A friend shared an article about birth order on Facebook yesterday (thanks Julie!). And although there are a lot of generalizations made about the personalities of the oldest, middle, youngest and even solo child some of what the author says about birth order rings true for me.
I am a middle child.
The author, Dr. Gail Gross, describes the middle child as a peacemaker. I so totally get that.
Growing up I was the peacemaker in my family. Between my brother and sister. Between my siblings and my parents. Between my siblings and myself!
I won’t say I was always successful at it though.
But…flash forward to today and I can tell you I’m the only one in my family to speak to all members of my family on a regular basis. Does that make me a peacemaker or just someone who truly wants to keep the bonds (however loosely tied) of family together?
I don’t know.
Dr. Gross’ description of the middle child:
If you are a middle child, you are probably understanding, cooperative and flexible, yet competitive. You are concerned with fairness. In fact, as a middle child, you are likely to pick an intimate circle of friends to represent your extended family. It is here that you will find the attention likely lacking in your family of origin.
As a middle child, you receive the least amount of attention from family and as a result, this family of your choice is your compensation… Though often a late bloomer, you find yourself in power careers that allows you to use your negotiating skills… and get that all too-needed attention.
Not sure I would say I’m in a “power career” but I definitely was a late bloomer and I do see my intimate circle of friends as my extended family. For most of my adulthood my parents and siblings lived on the other side of the country. Plane tickets across Canada are expensive and barely doable on a student income. So I only saw my family ever two to three years.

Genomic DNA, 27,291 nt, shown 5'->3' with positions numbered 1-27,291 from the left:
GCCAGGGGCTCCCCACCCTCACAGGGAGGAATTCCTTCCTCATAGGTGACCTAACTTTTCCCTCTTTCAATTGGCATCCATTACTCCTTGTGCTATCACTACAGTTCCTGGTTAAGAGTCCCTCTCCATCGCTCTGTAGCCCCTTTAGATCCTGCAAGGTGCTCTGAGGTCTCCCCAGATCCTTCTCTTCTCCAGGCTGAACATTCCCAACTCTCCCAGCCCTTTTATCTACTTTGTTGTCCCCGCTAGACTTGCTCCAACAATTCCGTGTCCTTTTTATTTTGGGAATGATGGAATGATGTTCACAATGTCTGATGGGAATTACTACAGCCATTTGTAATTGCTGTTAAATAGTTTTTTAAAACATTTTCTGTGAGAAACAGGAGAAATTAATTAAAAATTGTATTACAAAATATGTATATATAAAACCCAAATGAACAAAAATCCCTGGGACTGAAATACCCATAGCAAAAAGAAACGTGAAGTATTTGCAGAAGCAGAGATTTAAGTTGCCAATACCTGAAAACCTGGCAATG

My friends became my surrogate family — hosting me for holidays, supporting me through tough (emotional and financial) times. Good friends are good like that.
That said, I see a little bit of myself in each birth order description.
Case in point: That ‘planning a trip’ example Dr. Gross provides at the top of the article? I’m a combination of scenarios 1 and 2 for sure.
The solo child
My daughter is an only child. And it’s interesting what Dr. Gross says about the solo child being a blend of the oldest and the youngest child. I do find my girl to be resourceful, creative and independent. But honestly, who wouldn’t say that about their child(ren)?
I worry sometimes about my girl not having siblings. We try to arrange as many play dates as possible. And she has a tight circle of friends at her daycare. So I’m not worried about her feeling lonely or not learning how to share, etc. It’s more when she’s older…and has to take care of her aging parents; shouldering that burden herself.
I know, I know. In the end, she will be fine. There are tons of only children out there doing just fine. It’s every once in a while I get a big maudlin about it is all.
Birth order alone doesn’t dictate personality… but it does have an impact. Even if you think it’s all a bunch of hoo-ha, these personality descriptions are interesting to think about. Do you believe birth order impacts personality? Which child are you — the oldest, the middle, the youngest or the solo one?